Interactive media like LinkedIn
While critical mass can be applied to many different aspects of socio dynamics, it becomes increasingly applicable to innovations in interactive media such as the telephone, fax, email, internet, social media… With other non-interactive innovations, the dependence on other users was generally sequential, meaning that the early adopters influenced the later adopters to use the innovation. However, with interactive media, the interdependence was reciprocal, meaning both users influenced each other. This is due to the fact that interactive media have high network externality, where in the value and utility of a good or service increases the more users it has. Thus, the increase of adopters and quickness to reach critical mass can therefore be faster and more intense with interactive media, as can the rate at which previous users discontinue their use. The more people that use it, the more beneficial it will be, thus creating a type of snowball effect and conversely, if users begin to stop using the innovation, the innovation loses utility, thus pushing more users to discontinue their use.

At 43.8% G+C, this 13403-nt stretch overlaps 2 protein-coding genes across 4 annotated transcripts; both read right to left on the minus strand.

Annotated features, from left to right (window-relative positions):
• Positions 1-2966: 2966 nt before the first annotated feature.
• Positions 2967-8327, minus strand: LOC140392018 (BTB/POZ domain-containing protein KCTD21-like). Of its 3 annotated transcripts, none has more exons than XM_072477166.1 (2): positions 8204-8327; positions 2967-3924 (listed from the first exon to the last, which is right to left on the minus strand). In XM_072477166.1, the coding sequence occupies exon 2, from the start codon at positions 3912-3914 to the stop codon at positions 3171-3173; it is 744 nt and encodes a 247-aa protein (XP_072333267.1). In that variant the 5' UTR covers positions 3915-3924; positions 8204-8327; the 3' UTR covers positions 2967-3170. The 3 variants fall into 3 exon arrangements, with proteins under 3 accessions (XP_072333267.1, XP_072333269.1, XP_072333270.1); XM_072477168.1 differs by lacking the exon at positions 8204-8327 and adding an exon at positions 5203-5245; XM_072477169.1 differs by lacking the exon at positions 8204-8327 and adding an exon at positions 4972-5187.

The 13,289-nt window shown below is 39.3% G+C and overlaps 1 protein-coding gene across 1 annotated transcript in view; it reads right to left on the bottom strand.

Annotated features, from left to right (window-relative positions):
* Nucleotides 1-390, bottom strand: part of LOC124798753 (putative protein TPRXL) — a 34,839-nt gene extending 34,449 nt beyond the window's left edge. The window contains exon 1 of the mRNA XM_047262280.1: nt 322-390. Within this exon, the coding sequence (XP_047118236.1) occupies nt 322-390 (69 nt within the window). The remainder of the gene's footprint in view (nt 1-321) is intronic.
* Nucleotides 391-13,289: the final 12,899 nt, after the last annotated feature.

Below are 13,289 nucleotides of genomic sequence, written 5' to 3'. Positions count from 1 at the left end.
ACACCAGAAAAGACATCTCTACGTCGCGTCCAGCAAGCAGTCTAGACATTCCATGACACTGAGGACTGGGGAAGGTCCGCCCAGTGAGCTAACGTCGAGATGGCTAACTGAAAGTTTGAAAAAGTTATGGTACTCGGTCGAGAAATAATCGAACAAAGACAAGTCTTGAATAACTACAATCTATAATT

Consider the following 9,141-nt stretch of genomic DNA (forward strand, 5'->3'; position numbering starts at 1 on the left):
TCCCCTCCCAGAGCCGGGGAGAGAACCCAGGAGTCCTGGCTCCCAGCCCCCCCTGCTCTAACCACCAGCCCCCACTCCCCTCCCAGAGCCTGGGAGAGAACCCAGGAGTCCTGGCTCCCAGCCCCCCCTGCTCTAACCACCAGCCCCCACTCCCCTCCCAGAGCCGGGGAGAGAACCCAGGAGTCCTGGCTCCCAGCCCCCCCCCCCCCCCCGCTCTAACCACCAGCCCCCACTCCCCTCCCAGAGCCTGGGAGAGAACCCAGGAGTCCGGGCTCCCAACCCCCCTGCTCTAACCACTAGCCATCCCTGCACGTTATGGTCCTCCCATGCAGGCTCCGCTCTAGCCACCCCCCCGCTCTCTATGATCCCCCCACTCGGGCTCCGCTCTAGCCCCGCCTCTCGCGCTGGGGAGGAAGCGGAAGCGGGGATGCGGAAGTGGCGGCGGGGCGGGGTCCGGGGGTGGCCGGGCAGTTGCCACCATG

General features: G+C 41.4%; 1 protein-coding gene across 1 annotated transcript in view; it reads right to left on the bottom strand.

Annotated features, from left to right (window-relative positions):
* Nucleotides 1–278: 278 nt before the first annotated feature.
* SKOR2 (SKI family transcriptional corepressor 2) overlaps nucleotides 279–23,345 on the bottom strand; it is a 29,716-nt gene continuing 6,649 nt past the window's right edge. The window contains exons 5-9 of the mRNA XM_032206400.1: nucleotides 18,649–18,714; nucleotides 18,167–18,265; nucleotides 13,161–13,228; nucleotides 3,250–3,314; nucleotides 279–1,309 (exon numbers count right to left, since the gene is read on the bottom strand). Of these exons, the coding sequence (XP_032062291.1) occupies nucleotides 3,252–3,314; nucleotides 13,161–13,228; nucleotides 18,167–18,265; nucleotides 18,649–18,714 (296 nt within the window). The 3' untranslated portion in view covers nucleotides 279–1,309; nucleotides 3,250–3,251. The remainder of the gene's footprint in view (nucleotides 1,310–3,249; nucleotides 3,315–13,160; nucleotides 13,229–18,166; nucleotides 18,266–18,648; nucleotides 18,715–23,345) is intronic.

Fax machine example
An example by Roger’s in Diffusion of Innovations was that of the fax machine, which had been around for almost 150 years before it became popular and widely used. It had existed in various forms and for various uses, but with more advancements in the technology of faxes, including the use of already in place phone lines to transmit information, coupled with falling prices in both machines and cost per fax, the fax machine reached a critical mass in 1987, when “Americans began to assume that ‘everybody else’ had a fax machine”.